Peugeot 206 review (1998-2009)
Ageing French supermini is off the pace and due for replacement, but has enough charm to ensure it remains popular to the end.
Driving: The 206 is a traditional French hatchback; lolloping suspension gives a laid-back ride and pointy, involving handling - but noise suppression isn't the greatest. Add in the 206's vocal engines and high-speed wind rush, and you've a noisy companion at speed. The steering is also a little loose and the tail will ease out if you're snappy with the throttle in the wet. At least relative light weight means 1.4-litre engines offer decent shove, while 1.6-litre Sport versions are great warm hatches. But to drive the 206, you must put up with an appalling driving position - cramped pedals and distant, angled steering wheel - while non-sport seats aren't brilliant either. Throw in a distinct lack of space, particularly in the rear, and you've a car that is certainly feeling its age. Even before you've considered the hard, scratchy dash plastics and evidence of rattles.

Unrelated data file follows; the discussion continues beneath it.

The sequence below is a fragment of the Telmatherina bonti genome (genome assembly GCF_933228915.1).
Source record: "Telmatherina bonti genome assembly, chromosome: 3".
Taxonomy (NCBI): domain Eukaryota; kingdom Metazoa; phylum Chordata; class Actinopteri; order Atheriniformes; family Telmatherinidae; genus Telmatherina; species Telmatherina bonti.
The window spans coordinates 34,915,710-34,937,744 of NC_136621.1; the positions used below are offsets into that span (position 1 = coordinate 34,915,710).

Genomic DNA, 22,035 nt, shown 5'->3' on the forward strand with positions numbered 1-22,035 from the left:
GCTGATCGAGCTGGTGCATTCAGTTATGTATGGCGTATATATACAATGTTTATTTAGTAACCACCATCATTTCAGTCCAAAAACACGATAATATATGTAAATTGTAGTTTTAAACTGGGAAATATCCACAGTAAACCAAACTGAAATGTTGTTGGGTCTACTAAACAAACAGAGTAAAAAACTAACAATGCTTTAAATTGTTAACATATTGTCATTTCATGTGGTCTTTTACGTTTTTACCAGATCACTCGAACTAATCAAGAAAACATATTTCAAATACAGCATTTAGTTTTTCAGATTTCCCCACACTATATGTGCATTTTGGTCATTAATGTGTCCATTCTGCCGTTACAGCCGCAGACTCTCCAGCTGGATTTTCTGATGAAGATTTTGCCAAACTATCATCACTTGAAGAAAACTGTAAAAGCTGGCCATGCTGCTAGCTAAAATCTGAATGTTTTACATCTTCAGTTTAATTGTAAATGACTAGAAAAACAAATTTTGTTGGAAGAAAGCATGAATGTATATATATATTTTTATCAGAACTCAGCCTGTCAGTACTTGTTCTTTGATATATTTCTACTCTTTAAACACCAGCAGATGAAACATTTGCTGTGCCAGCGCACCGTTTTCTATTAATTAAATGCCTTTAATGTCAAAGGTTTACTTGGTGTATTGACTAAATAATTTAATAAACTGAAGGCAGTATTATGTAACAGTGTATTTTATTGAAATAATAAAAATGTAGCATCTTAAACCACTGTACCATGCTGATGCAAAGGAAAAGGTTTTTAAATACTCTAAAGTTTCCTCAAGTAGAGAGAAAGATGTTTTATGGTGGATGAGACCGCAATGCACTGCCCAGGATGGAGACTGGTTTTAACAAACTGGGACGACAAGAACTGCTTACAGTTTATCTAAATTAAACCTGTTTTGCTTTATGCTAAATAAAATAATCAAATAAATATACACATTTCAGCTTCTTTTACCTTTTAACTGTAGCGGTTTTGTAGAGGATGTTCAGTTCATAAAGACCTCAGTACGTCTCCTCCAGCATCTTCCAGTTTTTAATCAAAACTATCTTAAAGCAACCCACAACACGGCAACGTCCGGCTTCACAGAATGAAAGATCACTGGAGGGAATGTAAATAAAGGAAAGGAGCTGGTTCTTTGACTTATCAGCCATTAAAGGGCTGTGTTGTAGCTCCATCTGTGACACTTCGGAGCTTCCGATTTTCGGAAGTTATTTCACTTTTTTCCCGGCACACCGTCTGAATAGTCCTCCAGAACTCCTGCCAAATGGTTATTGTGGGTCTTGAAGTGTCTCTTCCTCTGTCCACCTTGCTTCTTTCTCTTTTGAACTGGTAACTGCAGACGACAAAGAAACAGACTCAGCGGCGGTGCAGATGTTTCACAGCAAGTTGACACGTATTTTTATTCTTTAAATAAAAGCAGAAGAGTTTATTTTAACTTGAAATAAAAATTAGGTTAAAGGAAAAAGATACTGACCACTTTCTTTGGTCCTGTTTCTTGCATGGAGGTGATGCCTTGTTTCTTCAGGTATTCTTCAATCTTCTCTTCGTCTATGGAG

Marketplace: The 206 range has been slimmed with the arrival of the 207, but remains on sale as a 'budget' offering for those who find the 107 too compact. Urban, Verve and Sport trims have been honed to offer generous trim levels at sensible prices, though the engines that power them are ageing. You're best going for diesel - if you can afford it. The premium is rather high even for the 1.4-litre HDi. GTI models, meanwhile, are expensive compared to newer opposition, particularly the mad 180bhp version. As for bodystyles, three-and five-door models sit alongside SW 'estate' versions, while there may still be some of the groundbreaking CC coupe-cabriolet range left in the system.
Owning: 206s have long been massively popular with private buyers, keeping retained values high. This should continue as Peugeot cleverly manages the range now the 207 has arrived. Economy isn't bad for an 'oldie' (the newer 1.4-litre engine returns better mpg than the 1.1-litre) and long service intervals help keep annual costs down. But insurance ratings could be lower and mid-'90s design means it can't shrug off parking scrapes as cheaply as more modern designs.